18 Oct 2021

Kiwi hobbyist's 3D anti-fog noseclips in demand

From Afternoons with Jesse Mulligan, 1:31 pm on 18 October 2021

A self-described "3D printer hobbyist" in Palmerston North has come up with a solution for wearing a mask without fogging up your glasses.

You can check them out here, where Ben Robertson sells some and also give some back to the community free of charge.

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Photo: Supplied.

Robertson tells Jesse Mulligan he's been into it 3D printing for about a year and has become passionate about it.

"When I walk through my daily routine, everything I'm looking at I'm thinking 'hey, I could 3D print that' or whenever I'm faced with a problem I'm thinking 'oh I'm sure I could 3D print a solution'.

"Recently our clothesline broke, a little edge on the corner that held the bracket up, so in 30 minutes of me seeing it broken I designed and printed a little L shaped bracket.

"I printed a few toys off for the kids."

One day while browsing online, he saw someone in his Palmerston North community group who complained about their glasses fogging up because of their mask.

And the responses underneath the post were accumulating, Robertson says.

"Fortunately, I don't have to wear glasses, my wife does. So I asked her have you been experiencing this too, and of course she said yeah it's a real problem.

"So, I thought once again, hey I'm sure I can come up with a solution with a 3D printer and that's how it all came to life."

While going through online forums where other 3D-printing innovators share their ideas, he says he came across people overseas who had come up with nose clips for masks.

"Initially, I did print off one of the clips readily available online but what I found with that clip is it wasn't very comfortable, and it wasn't very durable.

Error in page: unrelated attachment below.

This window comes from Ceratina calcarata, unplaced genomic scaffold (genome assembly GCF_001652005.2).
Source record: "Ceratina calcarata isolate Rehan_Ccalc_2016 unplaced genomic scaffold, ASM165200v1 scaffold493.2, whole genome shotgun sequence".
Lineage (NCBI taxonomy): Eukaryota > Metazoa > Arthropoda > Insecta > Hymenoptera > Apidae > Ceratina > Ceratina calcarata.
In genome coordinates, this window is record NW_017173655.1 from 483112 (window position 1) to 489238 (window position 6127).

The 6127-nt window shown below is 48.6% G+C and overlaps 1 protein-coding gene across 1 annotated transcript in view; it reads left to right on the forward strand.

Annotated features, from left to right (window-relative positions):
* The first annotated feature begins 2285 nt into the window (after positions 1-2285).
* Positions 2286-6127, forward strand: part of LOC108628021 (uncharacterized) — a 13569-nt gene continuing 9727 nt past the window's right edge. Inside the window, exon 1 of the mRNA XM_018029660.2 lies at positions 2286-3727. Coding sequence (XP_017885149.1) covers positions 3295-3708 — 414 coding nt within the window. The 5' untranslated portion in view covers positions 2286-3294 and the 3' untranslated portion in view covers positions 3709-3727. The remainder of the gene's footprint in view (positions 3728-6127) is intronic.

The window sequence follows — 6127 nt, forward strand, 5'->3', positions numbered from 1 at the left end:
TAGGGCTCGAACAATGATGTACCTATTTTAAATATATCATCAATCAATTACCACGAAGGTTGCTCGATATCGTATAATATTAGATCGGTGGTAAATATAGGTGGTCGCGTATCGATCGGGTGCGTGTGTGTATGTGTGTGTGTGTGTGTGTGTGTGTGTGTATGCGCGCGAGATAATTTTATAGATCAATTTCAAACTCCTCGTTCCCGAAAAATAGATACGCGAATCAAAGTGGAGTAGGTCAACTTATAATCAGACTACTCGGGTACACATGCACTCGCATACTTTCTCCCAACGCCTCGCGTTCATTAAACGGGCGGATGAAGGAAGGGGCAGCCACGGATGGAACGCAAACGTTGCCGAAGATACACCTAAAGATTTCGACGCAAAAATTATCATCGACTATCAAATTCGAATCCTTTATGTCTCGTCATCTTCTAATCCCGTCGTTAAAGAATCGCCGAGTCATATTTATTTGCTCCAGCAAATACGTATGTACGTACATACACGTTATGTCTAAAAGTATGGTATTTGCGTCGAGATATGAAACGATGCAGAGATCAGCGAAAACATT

"I probably spent a good 100 hours designing my own clip and went through about 50 or 60 different prototypes in the process before I found the one that I thought this is perfect, I don't need to go any further."

The little plastic clip sits along the bridge of the nose and underneath the mask, firmly holding its place with tabs that go outside the mask.

It usually is a good size as is for most people, he says, however they can reshape it if needed.

"Basically you get some really hot water and drop the nose clip in the water for a couple of seconds, spoon it out, of course take care not to burn yourself, and just place it on the bridge of your nose and press it on down so it's moulded to the shape of your nose."

He has donated 2000 to the community so far and made another 12,000 that will be given out in the next two weeks.

"Our aim is to get these out to every hospital, every healthcare centre, every GP, any healthcare worker who is working on the frontline, we want them to have these clips and to not have to pay for it.

"We've had the support of so many New Zealanders here, so for every clip that is bought, we're able to then donate a further two back into the community, that's how we're running this.

"The biggest thing for us is getting our name out there and getting people to hear about us because the great thing about Kiwis is Kiwis love to help Kiwis."

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